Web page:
If you do not take this cash cow now then ACCA or CIMA will - then where will you be.
Are you sure you mean cash cow?ReplyDelete
You probably think Billy Connelly amusing - he has never raised the tiniest flicker of a smile with me.
R Barker and T Cooper would often make me smile and sometimes make me laugh.
CIPFA with 13,000 members generates £40mm income.
ICAEW with 120,000 members generates £50mm income.
ICAEW need to milk CIPFA for all it is worth to subsidise it's own activities.
Then perhaps CIPFA will see the light come the 25th.ReplyDelete
If they do not, they can probably change their mind at any time regardless of member votes - ICAEW can (and did).
Would Prof Prem venture an opinion since he has some personal knowledge of the law and chartered bodies.
I suggest "The Institute of Bartered Accountants" would be appropriate. Especialy as Eric says the name is not important.ReplyDelete
When will CIPFA realise which is the superior institute.ReplyDelete
ICAEW with it's "chartered" intangible asset.
CIPFA with it's hard cash.
Read Page 30 of accountancy October 2005 - Arguments in favour.ReplyDelete
It says "integration will allow additional resources to be invested in maintaining the reputation and standing of members".
More proof that all ICAEW wants is CIPFA's money.
Eric mumbles about competitors. What does he think Grant Thornton, Deloitte etc. areReplyDelete
My advice to clients is use competent smaller firms and my advice to students will be sign up to ICAS - massive damage can and will be inflicted on ICAEW/CIPFA from but a handful of voices.
ICAEW have blasted away well over a million needlessly and there was no need for outright deception. They have caused bitterness with ICAS and some overseas bodies and amongst vast numbers of their own members.
There are none so blind as those that cannot see.
Also read page 32 : Pooling resources and saving costs, second papagraph.ReplyDelete
It is all about the money that will be available to ICAEW.
Anstee admits he knows nothing about public policy and by implication Freer admits he knows nothing about business.ReplyDelete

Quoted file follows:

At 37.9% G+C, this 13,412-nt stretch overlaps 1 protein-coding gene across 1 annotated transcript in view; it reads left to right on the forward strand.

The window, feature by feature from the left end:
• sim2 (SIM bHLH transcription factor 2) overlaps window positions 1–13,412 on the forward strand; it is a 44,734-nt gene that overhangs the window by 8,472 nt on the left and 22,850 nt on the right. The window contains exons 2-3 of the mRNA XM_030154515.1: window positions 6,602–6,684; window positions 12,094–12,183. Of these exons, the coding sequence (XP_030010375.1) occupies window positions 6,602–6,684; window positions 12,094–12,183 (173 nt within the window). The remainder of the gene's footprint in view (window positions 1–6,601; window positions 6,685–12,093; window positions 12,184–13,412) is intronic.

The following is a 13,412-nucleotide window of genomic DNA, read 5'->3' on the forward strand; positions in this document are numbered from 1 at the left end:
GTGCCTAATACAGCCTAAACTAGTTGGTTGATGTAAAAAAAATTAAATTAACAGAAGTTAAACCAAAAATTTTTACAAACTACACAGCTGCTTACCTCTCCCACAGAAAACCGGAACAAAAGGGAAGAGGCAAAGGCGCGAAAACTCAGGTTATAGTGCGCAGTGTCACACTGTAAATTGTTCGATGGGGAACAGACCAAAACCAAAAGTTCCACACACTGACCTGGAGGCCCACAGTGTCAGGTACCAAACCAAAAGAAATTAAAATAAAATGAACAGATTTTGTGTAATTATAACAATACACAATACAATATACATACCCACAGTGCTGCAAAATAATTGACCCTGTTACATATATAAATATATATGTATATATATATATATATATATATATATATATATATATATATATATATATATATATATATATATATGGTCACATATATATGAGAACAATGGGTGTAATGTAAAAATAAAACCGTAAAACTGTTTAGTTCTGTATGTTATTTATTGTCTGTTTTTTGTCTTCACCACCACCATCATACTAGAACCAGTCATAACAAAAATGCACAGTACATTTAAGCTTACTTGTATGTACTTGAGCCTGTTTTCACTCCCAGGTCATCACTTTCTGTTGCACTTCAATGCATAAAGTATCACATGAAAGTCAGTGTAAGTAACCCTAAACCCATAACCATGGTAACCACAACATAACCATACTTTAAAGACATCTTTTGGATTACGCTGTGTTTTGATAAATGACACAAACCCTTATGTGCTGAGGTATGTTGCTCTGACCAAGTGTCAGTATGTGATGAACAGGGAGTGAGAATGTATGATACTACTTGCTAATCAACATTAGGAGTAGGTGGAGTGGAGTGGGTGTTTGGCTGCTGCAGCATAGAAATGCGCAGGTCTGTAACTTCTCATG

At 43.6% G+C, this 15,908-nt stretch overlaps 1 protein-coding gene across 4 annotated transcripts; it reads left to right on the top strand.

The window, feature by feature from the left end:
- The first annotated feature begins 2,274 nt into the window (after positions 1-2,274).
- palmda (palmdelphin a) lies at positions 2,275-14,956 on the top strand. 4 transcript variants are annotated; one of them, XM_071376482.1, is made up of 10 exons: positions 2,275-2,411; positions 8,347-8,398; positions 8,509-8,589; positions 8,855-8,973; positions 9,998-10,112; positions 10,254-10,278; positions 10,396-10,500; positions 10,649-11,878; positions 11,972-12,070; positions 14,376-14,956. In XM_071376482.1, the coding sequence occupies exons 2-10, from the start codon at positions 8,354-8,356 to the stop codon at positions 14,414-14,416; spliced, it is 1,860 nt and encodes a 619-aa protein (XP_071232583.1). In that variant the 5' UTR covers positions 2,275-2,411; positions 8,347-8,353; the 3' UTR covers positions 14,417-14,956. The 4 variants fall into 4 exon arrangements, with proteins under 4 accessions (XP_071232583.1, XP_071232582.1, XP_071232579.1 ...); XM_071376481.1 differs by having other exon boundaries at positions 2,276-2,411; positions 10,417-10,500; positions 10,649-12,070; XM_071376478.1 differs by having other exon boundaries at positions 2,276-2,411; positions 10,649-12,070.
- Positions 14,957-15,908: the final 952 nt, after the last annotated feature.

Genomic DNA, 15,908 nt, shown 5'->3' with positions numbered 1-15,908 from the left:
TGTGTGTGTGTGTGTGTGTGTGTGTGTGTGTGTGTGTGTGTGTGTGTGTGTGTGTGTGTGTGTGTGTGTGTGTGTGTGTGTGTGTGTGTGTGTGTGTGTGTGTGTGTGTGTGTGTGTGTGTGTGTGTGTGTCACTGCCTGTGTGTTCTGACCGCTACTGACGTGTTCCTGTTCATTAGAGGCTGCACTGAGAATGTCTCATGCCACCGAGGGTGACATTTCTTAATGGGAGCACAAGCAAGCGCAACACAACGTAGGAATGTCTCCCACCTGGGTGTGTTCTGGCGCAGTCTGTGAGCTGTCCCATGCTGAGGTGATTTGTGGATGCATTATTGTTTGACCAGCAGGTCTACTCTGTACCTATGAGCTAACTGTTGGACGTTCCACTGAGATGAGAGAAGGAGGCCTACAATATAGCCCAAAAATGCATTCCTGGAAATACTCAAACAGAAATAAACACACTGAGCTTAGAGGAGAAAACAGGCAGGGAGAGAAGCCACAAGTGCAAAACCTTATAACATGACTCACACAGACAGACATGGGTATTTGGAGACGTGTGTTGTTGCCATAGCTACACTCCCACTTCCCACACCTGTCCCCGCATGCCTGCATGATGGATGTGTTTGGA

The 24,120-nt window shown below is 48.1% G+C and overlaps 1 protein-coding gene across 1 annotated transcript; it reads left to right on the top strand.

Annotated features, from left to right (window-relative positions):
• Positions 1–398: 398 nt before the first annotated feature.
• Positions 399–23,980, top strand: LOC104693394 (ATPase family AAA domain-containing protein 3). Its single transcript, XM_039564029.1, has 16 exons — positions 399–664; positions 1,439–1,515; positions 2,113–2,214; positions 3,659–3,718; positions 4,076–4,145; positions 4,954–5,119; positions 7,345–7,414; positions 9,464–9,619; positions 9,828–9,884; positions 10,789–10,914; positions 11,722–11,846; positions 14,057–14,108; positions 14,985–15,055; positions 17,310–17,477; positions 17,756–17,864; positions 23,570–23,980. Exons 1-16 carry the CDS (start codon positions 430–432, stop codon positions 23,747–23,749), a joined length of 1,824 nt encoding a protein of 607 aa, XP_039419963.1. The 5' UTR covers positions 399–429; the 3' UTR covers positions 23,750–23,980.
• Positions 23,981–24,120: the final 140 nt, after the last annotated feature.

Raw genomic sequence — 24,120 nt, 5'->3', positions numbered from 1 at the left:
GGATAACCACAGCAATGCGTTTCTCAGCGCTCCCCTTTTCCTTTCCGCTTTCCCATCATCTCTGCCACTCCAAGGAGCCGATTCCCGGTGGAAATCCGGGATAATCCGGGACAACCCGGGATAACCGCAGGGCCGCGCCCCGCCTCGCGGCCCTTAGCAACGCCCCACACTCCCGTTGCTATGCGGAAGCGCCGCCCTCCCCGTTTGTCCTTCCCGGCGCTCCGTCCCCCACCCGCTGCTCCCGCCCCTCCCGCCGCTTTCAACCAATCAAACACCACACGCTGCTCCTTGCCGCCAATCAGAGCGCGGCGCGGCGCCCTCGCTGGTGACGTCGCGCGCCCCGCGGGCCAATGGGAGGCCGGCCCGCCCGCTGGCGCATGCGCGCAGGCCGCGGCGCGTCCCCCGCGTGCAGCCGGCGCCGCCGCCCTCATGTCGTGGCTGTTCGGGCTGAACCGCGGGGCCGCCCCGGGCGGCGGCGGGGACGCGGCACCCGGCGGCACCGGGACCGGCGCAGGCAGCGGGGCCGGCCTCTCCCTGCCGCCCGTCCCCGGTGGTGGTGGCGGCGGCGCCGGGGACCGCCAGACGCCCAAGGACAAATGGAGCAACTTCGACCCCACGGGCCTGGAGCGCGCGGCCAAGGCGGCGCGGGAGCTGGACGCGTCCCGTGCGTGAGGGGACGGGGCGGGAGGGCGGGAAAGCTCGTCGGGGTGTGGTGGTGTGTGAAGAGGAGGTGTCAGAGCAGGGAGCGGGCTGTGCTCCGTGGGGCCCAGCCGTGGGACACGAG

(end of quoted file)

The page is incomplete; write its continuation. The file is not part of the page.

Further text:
Anstee insists that he has heard no 'cogent' aguments against the merger plans in the 15 months since they were announced. If one assumes the position of an ostritch one probably can't hear.
It is not possible to fool some of the members any of the time but ...
When are the dates for the major public service announcements. There is a timetable for everything else.
Any in favour who care or dare to comment here?ReplyDelete
The ICAEW must do something if it is to halt the decline suffered over the past few decades. I am not so blinkered that I can see that the ACCA and CIMA are on course to overtake us. The "Chartered" brand is not what it once was. We can argue that they do not have the same standards as us, but at the end of the day it is the customer (stakeholders, employers and public) who are king. They, not us, will decide who is the best. Accountancy has become a commodity.
There is no point in us seeking a union with ICAI and ICAS. We should accept once and for all that they do not want us. We need to move on, and stop behaving as a love sick teenager.
There is much talk about the hidden agenda, but the fact is that ICAEW and CIPFA need each other. They are stronger together than apart as each has strength in different areas.
We are not diluting the brand, it has been in steady decline for many a year and will continue to do so if we do nothing.
I will be voting in favour of the merger. Of course I will morn the passing of the Institute, but I will rejoice in the birth of the new one.
I leave you with this:
Britain once had a motorcycle industry. The Japanese came along, but the British Industry did not adapt and was resistant to change. Where is the British motorcycle industry now?
I read Elizabeth Harris has just joined CIPFA as its assistant director of operations in its education and training department.ReplyDelete
In the first place why take on extra staff at this time; but since she managed the implementation of IT systems at CIMA (Ho Ho Ho) she is probably and hopefully a low paid trainee.
Motor cycle riders are accident prone - the fewer the better. I would not want any child of mine to ride one. Do you seriously think a merger of local firms would have saved the day?ReplyDelete
ICAEW Council has a strategic plan don't you know. Didn't they say the merger is unimportant as it will merely speed things (I'm not sure what things) up a little.ReplyDelete
Motor cycles are probably the quickest transporter for many journeys.
CIPFA members will continue with their work, as will ACCA and CIMA members.ReplyDelete
So it is a question of money. If ICAS can actually prosper with a mere 16,000 members then head hunt Des Hudson and by all means have Eric Anstee head hunted.
Graham Massie FCA is a director for Effective Dispute Resolution. I favour slapping Eric about the face a few times to get his attention; then pistol(note the singular)at dawn.ReplyDelete
Alternatively, Russian Roulette with all of the chambers loaded could be effective.